NEW YORK • It is a question that confounds even the most seasoned travellers - just how much are you supposed to tip the staff during your hotel stay? And what about tour guides and drivers? Also, the attendant looking after you on your cruise?
Mr Josh Alexander, a travel specialist at the New York Citybased Protravel International, has written tipping guidelines for his clients.
"In my experience, no matter how much they've travelled, people tend to get confused and even stressed when it comes to tipping," he says.
Here, he gives advice:
Many travellers will leave a cash tip in an envelope at the front desk at the end of their stay and ask that it be divided among various departments, but Mr Alexander advises otherwise.
"You have no guarantee that the money is going to get to the people it should," he said.
Instead, tip the employees who have served you throughout your stay directly. Whether domestically or abroad, at a luxury hotel that number is US$5 (S$6.70) a day for housekeeping, US$3 to US$5 a bag for bell people and US$2 to US$3 for employees who call you a taxi or hold the door open for you. The tip for the concierge depends on how much you use his or her services. For a simple dinner reservation, US$5 to US$10 is enough, but for more elaborate requests such as tickets to a sold-out show, upwards of US$50 is in order.
For guides and drivers
No matter the country, Mr Alexander says that for a private, English-speaking guide who spends the day showing you the sights, tip US$25 to US$50.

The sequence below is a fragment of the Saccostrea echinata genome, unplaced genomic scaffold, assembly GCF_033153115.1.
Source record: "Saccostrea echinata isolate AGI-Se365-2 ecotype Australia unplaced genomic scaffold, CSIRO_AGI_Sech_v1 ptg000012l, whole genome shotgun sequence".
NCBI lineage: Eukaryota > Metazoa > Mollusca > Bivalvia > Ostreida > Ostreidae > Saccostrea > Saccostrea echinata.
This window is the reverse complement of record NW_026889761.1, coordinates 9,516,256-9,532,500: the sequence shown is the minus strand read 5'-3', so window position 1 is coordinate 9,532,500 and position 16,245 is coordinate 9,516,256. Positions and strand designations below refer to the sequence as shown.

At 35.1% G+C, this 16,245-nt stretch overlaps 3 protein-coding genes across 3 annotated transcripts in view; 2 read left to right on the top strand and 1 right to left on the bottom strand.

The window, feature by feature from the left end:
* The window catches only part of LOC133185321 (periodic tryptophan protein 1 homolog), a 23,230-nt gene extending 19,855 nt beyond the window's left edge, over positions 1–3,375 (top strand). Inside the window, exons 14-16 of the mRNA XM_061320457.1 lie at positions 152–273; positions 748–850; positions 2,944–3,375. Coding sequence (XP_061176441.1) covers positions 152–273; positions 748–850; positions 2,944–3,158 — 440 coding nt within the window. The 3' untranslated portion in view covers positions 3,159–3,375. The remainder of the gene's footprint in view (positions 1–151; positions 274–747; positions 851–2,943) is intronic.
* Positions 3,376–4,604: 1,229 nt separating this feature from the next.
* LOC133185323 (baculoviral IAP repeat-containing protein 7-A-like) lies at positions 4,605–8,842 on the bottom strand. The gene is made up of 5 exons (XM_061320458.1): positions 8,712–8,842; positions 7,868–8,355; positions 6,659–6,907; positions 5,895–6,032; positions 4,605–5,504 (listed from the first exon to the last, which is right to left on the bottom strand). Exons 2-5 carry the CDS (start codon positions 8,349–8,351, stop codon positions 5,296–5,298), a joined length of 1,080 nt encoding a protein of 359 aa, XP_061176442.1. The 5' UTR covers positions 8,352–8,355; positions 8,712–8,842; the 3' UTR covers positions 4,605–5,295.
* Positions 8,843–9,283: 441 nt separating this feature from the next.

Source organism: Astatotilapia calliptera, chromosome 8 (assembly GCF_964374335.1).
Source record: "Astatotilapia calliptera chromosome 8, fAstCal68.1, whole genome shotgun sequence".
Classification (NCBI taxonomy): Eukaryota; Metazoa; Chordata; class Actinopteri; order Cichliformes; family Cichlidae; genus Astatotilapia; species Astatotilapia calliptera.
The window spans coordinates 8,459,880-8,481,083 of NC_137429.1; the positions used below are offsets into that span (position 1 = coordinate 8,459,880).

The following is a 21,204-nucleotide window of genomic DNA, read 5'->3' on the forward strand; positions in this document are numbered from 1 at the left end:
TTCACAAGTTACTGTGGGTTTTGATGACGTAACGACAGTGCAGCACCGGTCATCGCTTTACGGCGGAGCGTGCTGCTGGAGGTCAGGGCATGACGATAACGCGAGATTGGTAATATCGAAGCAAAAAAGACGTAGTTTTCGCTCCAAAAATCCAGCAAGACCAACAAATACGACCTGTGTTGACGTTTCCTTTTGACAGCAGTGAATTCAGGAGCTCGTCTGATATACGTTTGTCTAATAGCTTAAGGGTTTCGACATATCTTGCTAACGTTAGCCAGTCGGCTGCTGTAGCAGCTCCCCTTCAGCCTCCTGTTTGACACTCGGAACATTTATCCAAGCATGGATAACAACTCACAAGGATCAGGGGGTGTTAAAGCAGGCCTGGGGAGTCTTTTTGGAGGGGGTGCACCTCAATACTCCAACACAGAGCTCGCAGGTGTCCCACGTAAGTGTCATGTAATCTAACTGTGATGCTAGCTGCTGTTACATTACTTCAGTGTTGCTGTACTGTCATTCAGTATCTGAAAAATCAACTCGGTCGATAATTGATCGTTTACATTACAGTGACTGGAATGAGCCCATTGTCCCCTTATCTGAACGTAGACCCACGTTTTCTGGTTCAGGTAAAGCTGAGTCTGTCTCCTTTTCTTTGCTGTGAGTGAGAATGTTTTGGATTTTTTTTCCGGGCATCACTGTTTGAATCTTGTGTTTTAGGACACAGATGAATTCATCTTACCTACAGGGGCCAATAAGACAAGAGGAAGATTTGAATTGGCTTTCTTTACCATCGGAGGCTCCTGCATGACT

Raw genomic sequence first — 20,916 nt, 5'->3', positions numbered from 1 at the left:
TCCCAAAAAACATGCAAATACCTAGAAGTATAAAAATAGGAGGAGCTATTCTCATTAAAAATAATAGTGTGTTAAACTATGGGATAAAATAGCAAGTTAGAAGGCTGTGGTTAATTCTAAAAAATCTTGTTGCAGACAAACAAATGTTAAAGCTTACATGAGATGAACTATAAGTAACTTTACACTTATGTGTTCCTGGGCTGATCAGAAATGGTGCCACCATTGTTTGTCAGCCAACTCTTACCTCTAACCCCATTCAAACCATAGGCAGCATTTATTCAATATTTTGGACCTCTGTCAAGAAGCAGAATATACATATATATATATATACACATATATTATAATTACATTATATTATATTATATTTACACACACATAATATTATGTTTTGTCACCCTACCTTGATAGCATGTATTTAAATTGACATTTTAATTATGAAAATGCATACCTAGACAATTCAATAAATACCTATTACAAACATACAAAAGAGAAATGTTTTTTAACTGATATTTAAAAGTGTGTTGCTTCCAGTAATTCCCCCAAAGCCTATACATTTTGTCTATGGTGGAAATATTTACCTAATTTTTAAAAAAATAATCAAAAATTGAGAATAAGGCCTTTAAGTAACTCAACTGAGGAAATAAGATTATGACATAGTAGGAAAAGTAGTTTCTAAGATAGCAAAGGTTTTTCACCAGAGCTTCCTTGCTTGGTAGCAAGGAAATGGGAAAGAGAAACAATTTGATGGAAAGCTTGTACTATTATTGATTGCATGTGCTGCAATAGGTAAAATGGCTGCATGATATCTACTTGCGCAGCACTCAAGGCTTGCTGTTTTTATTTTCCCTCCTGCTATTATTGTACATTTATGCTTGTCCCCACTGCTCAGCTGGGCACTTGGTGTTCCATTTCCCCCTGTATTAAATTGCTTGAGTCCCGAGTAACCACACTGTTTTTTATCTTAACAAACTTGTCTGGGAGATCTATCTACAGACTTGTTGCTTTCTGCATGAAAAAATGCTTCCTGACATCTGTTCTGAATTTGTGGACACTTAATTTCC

"Good guides will include atypical stops, such as taking you to their friend's art studio, and are willing to go over their scheduled time with you, and should be tipped more," he says.
For a driver, US$15 to US$25 a day is appropriate, and for half-day tours, guides can expect US$15 to US$25, and drivers, US$10 to US$15.
The exception is a tour that begins very early in the morning, such as the 3am start for the hike up Mount Haleakala on the island of Maui, in Hawaii, to see the sunrise. In cases like this, add US$20 to US$25 on top of the usual tip.
Also, Mr Alexander says that guides for group tours can expect US$10 to US$15.
On cruises, safaris and train trips
On trips such as these, Mr Alexander says that a small, dedicated staff or even a single employee is likely attending to you throughout your stay.
"On a safari, your ranger is taking you on game drives and also looking out for your needs at the lodge. And on high-end cruises and train trips, one person is usually overseeing every aspect of your trip, such as helping you unpack and pack," he adds.
These people should be given US$20 a day.
The exception is if a tip is included as part of the trip price.
"In this case, there is no expectation to tip extra, but you can if you feel like you got knockout service," he says.
NEW YORK TIMES